Sapan Diwakar

Software developer

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Rails like console for Node JS (and Node TS)

If you have ever used Rails and then gone over to a Node.js app, one thing that you will surely find missing is the ability to evaluate arbitrary code in the rails console. It's great to run one-off tasks like creating some rows or debugging issues etc.

REPL Server

While there isn't a native polished solution out there that includes all features like Rails, the Node API already contains features that allow us to build things like that through the REPL Server. The repl module provides a Read-Eval-Print-Loop (REPL) implementation that is available both as a standalone program or includible in other applications. It can be accessed using:

const repl = require('repl');  

ORM

The next thing that we need for the console is an ORM (Object–relational mapping) that provides us mappings to encapsulate the database queries into a nice object based interface like Rails' ActiveModel. As you will see later that the implementation of the console can be made to work to any ORM of choice, but since I used Sequelize, it deserves a mention. Sequelize is a promise-based Node.js ORM for Postgres, MySQL, MariaDB, SQLite and Microsoft SQL Server. It features solid transaction support, relations, eager and lazy loading, read replication and more.

With Sequelize, you usually have models like (models/client.ts):

export default class Client extends Model {  
  public id!: number;
  public name!: string;

  // Association to the Config model
  public config?: Config;

  // Auto generated timesetamps
  public readonly createdAt!: Date;
  public readonly updatedAt!: Date;

  public static associations: {
    config: Association<Config, Client>
  };

  public static setup(sequelize: Sequelize): void {
    Client.init({
      id: {
        type: DataTypes.INTEGER,
        autoIncrement: true,
        primaryKey: true,
      },
      name: {
        type: new DataTypes.STRING(128),
        allowNull: false,
      },
    }, {
      tableName: 'Clients',
      sequelize,
    });
  }

  public static associate(): void {
    Client.hasOne(Config, { onDelete: 'CASCADE', foreignKey: 'clientId', as: 'config' });
  }
}

And an initialization of those models like this (models/index.ts):

export const sequelize: Sequelize = initSequelize(config);

// Set up Models
[Client, Config].forEach((model) => {
  model.setup(sequelize);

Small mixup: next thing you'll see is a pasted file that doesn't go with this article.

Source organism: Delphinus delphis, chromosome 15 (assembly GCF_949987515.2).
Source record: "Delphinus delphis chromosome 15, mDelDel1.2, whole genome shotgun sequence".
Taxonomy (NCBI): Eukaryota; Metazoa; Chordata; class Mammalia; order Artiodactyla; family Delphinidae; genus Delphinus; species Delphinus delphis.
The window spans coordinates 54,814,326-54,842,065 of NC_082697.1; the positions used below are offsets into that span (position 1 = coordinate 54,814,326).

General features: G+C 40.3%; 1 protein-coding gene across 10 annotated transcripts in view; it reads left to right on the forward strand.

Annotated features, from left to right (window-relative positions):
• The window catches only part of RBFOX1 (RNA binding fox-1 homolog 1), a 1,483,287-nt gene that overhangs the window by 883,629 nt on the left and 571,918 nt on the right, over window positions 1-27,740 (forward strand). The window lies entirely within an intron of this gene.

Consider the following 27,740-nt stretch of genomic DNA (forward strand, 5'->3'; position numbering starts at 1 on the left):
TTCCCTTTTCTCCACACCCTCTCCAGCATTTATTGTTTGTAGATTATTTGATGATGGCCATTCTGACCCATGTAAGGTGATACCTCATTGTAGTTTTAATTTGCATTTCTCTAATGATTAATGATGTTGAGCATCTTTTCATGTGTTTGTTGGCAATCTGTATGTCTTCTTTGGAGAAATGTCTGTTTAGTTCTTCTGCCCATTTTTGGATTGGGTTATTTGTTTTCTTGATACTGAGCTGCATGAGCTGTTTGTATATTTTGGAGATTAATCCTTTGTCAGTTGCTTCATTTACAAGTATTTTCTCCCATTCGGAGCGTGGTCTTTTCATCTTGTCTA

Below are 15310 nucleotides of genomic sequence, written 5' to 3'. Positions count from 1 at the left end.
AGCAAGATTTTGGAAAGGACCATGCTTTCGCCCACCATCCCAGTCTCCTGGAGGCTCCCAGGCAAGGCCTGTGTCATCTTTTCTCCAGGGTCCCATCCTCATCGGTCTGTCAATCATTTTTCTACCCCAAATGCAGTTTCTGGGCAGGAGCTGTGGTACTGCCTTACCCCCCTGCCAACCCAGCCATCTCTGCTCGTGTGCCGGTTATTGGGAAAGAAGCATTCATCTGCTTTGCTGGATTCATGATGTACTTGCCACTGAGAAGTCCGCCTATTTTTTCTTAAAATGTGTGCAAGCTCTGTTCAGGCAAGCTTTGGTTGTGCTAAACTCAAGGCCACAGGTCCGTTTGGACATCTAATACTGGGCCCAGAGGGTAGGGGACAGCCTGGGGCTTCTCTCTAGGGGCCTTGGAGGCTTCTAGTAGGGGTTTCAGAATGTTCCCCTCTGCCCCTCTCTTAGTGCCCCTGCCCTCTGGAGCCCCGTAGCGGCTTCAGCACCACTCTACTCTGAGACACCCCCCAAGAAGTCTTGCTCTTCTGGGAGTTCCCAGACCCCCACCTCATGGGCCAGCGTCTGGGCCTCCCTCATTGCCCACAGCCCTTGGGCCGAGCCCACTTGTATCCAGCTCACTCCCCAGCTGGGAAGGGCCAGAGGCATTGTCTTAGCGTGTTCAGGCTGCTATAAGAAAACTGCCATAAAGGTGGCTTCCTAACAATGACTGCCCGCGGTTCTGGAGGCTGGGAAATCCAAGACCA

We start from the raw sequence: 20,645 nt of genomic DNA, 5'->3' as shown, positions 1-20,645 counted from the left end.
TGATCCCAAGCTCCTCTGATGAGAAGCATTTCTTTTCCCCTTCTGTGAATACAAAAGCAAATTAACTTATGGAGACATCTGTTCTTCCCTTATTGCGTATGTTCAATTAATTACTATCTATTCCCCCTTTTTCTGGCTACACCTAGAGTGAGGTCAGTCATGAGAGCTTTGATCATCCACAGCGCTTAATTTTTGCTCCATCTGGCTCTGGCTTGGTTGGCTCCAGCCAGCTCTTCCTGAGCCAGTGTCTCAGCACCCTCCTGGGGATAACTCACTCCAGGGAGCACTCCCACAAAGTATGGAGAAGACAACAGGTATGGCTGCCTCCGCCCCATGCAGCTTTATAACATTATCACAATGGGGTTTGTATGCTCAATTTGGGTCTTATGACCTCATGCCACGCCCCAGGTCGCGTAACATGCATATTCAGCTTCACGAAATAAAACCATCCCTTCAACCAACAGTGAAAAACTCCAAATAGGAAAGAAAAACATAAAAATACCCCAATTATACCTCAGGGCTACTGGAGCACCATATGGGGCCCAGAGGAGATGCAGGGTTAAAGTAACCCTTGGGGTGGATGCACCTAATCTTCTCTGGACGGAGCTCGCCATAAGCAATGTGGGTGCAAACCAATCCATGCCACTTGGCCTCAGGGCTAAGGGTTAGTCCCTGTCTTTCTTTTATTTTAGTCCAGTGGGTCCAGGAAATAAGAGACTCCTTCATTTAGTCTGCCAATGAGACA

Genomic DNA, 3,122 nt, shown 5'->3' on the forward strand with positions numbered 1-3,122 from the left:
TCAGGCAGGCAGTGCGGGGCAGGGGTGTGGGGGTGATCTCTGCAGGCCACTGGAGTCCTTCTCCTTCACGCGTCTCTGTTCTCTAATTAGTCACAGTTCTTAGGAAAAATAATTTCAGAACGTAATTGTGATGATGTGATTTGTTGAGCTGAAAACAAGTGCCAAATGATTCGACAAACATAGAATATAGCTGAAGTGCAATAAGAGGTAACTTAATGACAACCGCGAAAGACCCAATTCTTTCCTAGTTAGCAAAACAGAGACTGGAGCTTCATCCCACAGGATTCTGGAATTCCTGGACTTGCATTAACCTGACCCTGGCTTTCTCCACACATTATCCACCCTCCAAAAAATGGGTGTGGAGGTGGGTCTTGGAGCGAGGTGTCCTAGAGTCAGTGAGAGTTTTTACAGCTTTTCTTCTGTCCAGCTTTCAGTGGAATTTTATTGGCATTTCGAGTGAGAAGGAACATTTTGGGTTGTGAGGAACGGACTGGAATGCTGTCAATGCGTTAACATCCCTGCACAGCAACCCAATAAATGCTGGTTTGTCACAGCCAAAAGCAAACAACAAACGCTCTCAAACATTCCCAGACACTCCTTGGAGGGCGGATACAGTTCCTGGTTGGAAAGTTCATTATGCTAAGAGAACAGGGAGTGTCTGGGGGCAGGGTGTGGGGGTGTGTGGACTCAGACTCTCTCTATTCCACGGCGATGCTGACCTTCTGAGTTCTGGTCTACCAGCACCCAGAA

db[model.name] = model;
});

// Set up model associations
Object.keys(db).forEach((modelName) => {  
  if (db[modelName].associate) {
    db[modelName].associate(db);
  }
});

Console

So, now to the interesting part, the console. Create a new file, console.ts at the root of your project with the following content:

import repl from 'repl';  
import * as models from './models';

Object.keys(models).forEach((modelName) => {  
  global[modelName] = models[modelName];
});

const replServer = repl.start({  
  prompt: 'app > ',
});

replServer.context.db = models;  

Now you can run the console with the following command:

$ node --require ts-node/register/transpile-only --experimental-repl-await console

I prefer adding it to my package.json inside "scripts" so that I can quickly access the console like yarn console (or if you want to access the console over Heroku, you can do heroku run yarn console [-a app-name]).

Once you enter the console, you could do things like:

app > clients = await Client.findAll()  
Executing (default): SELECT "id", "name", "createdAt", "updatedAt" FROM "Clients" AS "Client";  
[
  Client {
    ...
  },
  Client {
    ...
  }
]
# Or more complex queries too
app > client = await Client.findOne({ where: { name: 'Client 1' }, include: [Client.associations.config] })  
Executing (default): SELECT "Client"."id", "Client"."name", "Client"."domain", "Client"."createdAt", "Client"."updatedAt", "config"."id" AS "config.id", "config"."token" AS "config.token", "config"."adminToken" AS "config.adminToken", "config"."appId" AS "config.appId", "config"."spaceId" AS "config.spaceId", "config"."teamId" AS "config.teamId", "config"."adminTeamId" AS "config.adminTeamId", "config"."schemaVersion" AS "config.schemaVersion", "config"."createdAt" AS "config.createdAt", "config"."updatedAt" AS "config.updatedAt", "config"."clientId" AS "config.clientId" FROM "Clients" AS "Client" LEFT OUTER JOIN "TypeflowConfigs" AS "config" ON "Client"."id" = "config"."clientId" WHERE "Client"."name" = 'Client 1' LIMIT 1;  
Client {  
  ...
  config: Config {
    ...
  }
}